The new test means that the government will be looking at all aspects of a firm's business on the Canadian economy. That's a much broader way of treating firms than the previous examination, which looked at how, for example, one fighter jet purchase might contribute compared to another fighter jet.

"This new assessment is an incentive for all bidders to contribute positively to Canada's economy,” said Qualtrough. "When bids are assessed, this will mean that bidders responsible for harming Canada's economic interests will be at a distinct disadvantage compared to bidders who aren't engaged in detrimental behaviour.”

Bains said the new policy will examine "if there's an impact on Canadian jobs, if there's an impact on some of the key sectors of the Canadian economy.”

As well, Qualtrough noted all the details hadn’t yet been figured out. “This assessment will be developed through appropriate consultations and all proposals,” she said.

It’s a test that will be applied to future procurements as well, she said.

Canada is expected to hold an industry day on Jan. 22, 2018, then receive expressions of interest by Feb. 9, 2018. The government expects to begin the evaluation in 2019.

Only after that point — in “late 2019, 2020,” said Qualtrough — will the evaluations of a firm’s economic impact happen.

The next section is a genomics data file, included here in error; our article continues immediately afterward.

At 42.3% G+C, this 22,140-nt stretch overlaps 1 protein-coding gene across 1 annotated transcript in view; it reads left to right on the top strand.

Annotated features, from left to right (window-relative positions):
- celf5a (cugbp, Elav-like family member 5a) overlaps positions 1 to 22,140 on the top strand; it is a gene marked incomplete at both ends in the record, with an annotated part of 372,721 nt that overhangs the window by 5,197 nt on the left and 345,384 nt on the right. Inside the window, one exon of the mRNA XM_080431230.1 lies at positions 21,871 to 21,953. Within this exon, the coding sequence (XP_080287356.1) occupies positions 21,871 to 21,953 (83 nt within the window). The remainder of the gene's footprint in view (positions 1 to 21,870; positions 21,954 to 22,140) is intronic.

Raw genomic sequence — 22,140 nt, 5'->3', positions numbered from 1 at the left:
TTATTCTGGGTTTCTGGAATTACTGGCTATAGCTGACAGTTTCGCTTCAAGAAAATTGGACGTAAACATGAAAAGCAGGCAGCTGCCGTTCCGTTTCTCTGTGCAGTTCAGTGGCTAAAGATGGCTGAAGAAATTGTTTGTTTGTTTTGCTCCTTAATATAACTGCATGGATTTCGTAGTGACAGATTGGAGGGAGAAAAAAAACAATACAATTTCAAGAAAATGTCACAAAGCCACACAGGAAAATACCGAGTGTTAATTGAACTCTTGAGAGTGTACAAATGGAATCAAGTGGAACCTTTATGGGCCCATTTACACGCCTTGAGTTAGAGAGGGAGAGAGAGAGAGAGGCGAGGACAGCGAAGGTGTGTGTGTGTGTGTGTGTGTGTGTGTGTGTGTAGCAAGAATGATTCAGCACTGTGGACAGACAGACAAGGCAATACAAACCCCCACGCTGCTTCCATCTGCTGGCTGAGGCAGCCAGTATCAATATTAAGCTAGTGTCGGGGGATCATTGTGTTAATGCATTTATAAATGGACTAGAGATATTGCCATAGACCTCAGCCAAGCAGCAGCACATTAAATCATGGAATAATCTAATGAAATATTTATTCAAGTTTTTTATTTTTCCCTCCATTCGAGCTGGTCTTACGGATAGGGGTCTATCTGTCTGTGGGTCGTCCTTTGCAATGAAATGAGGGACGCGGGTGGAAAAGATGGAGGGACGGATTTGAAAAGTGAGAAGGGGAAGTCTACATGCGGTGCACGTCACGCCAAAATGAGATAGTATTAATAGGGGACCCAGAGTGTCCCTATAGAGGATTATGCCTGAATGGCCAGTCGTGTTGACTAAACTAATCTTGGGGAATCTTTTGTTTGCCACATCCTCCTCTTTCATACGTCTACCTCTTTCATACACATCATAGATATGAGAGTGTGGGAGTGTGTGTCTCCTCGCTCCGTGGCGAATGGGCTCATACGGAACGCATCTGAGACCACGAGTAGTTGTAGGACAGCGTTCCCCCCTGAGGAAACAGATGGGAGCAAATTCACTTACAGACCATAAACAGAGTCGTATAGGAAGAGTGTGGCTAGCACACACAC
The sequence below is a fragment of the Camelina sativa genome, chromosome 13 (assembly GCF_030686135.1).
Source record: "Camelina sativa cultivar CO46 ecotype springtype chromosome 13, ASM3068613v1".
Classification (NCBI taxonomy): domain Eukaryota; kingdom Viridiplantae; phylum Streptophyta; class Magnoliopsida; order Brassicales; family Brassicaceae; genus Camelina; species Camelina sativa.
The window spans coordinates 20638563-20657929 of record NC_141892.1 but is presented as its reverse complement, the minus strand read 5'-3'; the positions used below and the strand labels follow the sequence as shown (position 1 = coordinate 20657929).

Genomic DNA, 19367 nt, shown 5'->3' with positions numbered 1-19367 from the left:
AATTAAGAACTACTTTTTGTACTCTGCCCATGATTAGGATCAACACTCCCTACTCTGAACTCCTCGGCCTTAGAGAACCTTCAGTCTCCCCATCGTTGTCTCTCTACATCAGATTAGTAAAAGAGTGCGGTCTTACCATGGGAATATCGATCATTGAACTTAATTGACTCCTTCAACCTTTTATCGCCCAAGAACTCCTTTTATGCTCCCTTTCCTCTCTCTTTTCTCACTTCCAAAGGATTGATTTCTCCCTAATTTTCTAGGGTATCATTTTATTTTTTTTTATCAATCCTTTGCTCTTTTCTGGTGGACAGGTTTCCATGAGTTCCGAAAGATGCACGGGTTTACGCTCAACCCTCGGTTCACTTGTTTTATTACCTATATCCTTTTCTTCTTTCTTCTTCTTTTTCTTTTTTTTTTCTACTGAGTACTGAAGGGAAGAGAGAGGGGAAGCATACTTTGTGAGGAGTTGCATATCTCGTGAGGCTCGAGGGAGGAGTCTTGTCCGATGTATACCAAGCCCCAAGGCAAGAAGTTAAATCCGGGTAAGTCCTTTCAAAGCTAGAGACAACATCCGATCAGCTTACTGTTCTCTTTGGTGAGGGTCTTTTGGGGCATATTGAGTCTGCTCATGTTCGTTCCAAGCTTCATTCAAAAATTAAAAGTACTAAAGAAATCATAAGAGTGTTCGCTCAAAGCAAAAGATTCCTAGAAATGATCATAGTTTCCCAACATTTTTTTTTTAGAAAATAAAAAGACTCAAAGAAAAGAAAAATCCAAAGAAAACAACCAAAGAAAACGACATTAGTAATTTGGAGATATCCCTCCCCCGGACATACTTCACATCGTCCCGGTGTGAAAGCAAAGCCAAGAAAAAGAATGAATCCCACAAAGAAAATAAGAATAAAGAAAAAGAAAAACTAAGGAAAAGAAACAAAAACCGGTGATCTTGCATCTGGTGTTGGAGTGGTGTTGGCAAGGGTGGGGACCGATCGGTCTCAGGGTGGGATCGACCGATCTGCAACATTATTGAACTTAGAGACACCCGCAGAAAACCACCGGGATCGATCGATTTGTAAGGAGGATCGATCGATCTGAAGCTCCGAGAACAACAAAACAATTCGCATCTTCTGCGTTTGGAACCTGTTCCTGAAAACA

"We're hoping this policy incentivizes all suppliers,” she said.

A model of the F-35 is unveiled in this file photo. The former Conservative government under Stephen Harper promised to buy 65 F-35 fighter jets, but the plan was caught in controversy. Photo by The Canadian Press

F-35 still not ruled out

The new procurement process from the Liberals represents the latest twist in an epic government procurement mishap — one that the Trudeau government insists will go differently this time.

It was almost eight years ago that the former Conservative government under Stephen Harper announced it would buy U.S. defence giant Lockheed Martin’s F-35 fighter jet.

But after the fanfare died down, it was revealed that the military’s statement of requirements for a fighter jet replacement had been written specifically so that only the F-35 could meet the requirements -- leading the Liberals to accuse the Conservatives of bid rigging.

"The previous government planned to purchase 65 fighters but did not actually purchase any,” said Sajjan. “They did not cost them accurately and they did not fund them adequately.”

The F-35 was ruled out by Prime Minister Justin Trudeau when he was on the 2015 campaign trail.

But last month, Qualtrough said the government was "100 per cent" open to procuring the F-35 through a new process.

Vance said the military revamped its statement of requirements for new fighter jets after the Liberals released their defence policy in June.

“That [statement of requirements] was updated and has since been submitted to the minister,” said Vance.

It will allow for “competition,” including removal of a "stated, high-level requirement to have stealth” that had been the F-35’s main highlighted capability.

"We're confident that this is consistent with our international obligations,” added Bains.